Low Vision/ Age-Related Macular Degeneration Awareness

A Message From Your Eye M.D.
Senior Man Reading Outdoor
Age-related macular degeneration (AMD) is a chronic eye disease associated with aging that gradually destroys central vision. It’s one of the leading causes of legal blindness and vision impairment in older Americans.

Macular degeneration affects central vision, but not peripheral vision — therefore, it doesn’t cause total blindness. The progression of AMD can be slow or rapid, but the deterioration of central vision generally occurs over a period of a few years. Pain is not associated with AMD, but if you experience any of the following conditions, see your Eye M.D. right away:

  • Straight lines appear wavy
  • Difficulty seeing at a distance
  • Decreased ability to distinguish colors
  • Inability to see details, such as faces or words in a book
  • Dark or empty spots block the center of your vision

Although the exact cause of macular degeneration is unknown, several studies have shown the following are more at risk:

  • People age 50 and older
  • People with hypertension
  • People who smoke
  • People with a family history of AMD

The “dry” form of macular degeneration occurs in approximately 90 percent of those with AMD. Studies have found that high levels of zinc and antioxidants play a key role in slowing the progression of dry macular degeneration in advanced cases.

The “wet” form occurs in only 10 percent of those with AMD, but it accounts for 90 percent of all severe vision loss from the disease. “Wet” AMD can be treated with conventional laser treatment and photodynamic therapy (PDT) and certain medications called anti-VEGF treatments. PDT is used to reduce the risk of moderate to severe vision loss in patients with a few specific forms of “wet” macular degeneration. Anti-VEGF drugs, which are delivered directly into the eye by injection, block VEGF (vascular endothelial growth factor), the molecule that promotes the growth of troublesome abnormal blood vessels in “wet” macular degeneration.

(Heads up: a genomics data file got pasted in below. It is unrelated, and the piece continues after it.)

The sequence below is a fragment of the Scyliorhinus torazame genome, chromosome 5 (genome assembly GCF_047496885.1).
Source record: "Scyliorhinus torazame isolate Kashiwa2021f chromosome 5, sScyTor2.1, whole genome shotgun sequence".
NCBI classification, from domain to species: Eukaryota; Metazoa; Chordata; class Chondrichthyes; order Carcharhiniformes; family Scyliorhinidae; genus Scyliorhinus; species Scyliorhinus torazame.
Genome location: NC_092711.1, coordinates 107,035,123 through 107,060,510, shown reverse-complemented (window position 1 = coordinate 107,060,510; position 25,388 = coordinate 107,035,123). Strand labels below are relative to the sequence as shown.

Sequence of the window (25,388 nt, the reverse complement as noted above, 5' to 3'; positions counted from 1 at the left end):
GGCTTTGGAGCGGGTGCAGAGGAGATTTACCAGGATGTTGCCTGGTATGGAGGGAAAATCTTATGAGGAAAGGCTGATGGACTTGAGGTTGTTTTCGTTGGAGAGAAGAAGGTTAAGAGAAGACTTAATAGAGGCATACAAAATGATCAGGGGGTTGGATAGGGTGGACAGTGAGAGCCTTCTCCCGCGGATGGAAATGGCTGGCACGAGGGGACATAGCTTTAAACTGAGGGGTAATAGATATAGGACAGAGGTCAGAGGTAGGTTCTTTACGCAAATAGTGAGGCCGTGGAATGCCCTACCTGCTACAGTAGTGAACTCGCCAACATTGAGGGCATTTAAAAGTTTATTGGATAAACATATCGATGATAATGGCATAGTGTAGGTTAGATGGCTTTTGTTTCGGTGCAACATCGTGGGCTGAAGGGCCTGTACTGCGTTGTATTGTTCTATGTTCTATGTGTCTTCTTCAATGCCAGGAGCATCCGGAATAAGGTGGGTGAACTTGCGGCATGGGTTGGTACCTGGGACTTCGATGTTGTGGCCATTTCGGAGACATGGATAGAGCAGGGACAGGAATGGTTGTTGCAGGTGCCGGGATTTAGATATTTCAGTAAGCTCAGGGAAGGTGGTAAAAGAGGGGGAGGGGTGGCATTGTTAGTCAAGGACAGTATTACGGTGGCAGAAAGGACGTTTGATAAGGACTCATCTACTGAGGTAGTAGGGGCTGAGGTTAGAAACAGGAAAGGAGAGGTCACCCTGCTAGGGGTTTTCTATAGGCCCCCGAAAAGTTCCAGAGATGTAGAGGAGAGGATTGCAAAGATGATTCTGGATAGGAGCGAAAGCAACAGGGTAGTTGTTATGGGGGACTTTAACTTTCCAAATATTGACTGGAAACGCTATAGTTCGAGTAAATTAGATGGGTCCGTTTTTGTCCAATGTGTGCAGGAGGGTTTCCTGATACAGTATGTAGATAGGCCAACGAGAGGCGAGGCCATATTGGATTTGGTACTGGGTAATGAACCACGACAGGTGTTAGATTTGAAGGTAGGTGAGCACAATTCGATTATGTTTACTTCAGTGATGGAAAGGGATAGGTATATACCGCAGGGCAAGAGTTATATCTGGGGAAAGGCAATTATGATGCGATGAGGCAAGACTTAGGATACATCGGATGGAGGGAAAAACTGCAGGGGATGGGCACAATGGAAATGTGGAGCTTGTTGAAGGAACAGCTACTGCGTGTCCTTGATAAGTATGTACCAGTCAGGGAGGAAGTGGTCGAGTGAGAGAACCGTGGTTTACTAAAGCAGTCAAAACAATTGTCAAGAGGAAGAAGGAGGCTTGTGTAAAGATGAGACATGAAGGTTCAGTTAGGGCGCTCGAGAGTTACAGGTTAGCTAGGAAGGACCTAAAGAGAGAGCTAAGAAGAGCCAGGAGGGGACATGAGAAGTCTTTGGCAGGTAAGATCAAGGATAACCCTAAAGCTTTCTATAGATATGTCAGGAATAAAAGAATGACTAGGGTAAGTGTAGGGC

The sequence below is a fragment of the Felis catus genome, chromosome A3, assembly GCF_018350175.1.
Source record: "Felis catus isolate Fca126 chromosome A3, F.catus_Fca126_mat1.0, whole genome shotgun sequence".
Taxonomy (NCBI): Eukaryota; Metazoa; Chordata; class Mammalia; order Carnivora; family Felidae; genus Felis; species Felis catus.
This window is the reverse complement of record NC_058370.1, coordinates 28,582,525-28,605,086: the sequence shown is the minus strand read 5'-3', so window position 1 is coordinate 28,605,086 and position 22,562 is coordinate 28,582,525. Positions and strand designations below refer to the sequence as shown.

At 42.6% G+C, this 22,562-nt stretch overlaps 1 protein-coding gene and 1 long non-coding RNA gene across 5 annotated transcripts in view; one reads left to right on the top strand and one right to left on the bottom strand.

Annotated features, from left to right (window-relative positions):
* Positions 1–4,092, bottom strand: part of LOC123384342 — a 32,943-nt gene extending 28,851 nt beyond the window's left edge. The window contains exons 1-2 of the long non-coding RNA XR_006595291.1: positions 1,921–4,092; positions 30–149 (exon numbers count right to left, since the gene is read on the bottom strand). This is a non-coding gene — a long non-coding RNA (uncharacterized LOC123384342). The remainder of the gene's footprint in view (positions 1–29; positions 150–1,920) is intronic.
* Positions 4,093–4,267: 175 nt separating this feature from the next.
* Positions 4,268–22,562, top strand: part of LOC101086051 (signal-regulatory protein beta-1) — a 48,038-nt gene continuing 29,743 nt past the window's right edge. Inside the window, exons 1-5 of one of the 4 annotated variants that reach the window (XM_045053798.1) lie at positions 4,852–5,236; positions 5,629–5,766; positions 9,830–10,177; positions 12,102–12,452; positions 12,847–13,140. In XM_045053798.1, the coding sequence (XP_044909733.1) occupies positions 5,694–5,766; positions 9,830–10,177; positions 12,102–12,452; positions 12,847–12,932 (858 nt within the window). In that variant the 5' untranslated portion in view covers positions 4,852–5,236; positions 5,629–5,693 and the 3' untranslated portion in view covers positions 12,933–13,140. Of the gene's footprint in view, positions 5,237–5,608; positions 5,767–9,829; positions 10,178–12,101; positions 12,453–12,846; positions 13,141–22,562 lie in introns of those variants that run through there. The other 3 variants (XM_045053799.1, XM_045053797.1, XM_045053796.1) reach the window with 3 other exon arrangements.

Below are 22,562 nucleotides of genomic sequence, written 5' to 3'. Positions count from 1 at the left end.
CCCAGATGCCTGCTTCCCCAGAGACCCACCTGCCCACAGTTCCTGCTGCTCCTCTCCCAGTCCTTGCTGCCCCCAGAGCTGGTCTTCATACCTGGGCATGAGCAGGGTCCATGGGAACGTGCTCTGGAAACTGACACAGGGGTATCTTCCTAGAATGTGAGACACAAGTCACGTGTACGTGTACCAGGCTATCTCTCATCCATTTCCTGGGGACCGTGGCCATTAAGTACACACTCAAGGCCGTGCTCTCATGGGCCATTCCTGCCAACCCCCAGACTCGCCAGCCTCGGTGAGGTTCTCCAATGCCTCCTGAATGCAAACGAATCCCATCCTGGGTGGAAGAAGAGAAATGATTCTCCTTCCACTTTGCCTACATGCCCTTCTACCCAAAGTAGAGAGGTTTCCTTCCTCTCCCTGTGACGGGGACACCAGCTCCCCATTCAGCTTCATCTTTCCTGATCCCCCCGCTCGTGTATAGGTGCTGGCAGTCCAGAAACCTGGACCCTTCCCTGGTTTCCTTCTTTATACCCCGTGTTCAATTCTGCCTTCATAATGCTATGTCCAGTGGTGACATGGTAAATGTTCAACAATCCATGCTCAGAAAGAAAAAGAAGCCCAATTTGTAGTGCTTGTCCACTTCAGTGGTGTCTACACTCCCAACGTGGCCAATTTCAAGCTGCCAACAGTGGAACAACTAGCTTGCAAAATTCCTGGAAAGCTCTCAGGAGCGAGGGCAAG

Early detection and treatment is the best defense against losing your vision. If you are at risk for macular degeneration, see your Eye M.D. for a complete eye exam at least every one to two years. If your vision has been reduced, you do not have to live a lonely and isolating life. Low vision rehabilitation resources are available to help you preserve your quality of life and maintain maximum independence. See your Eye M.D. for these resources.

An Eye M.D. is an ophthalmologist — a medical doctor who provides the full spectrum of eye and vision care. From eyeglasses and contact lenses, to medication and surgery, your Eye M.D. will help you keep your sight for life.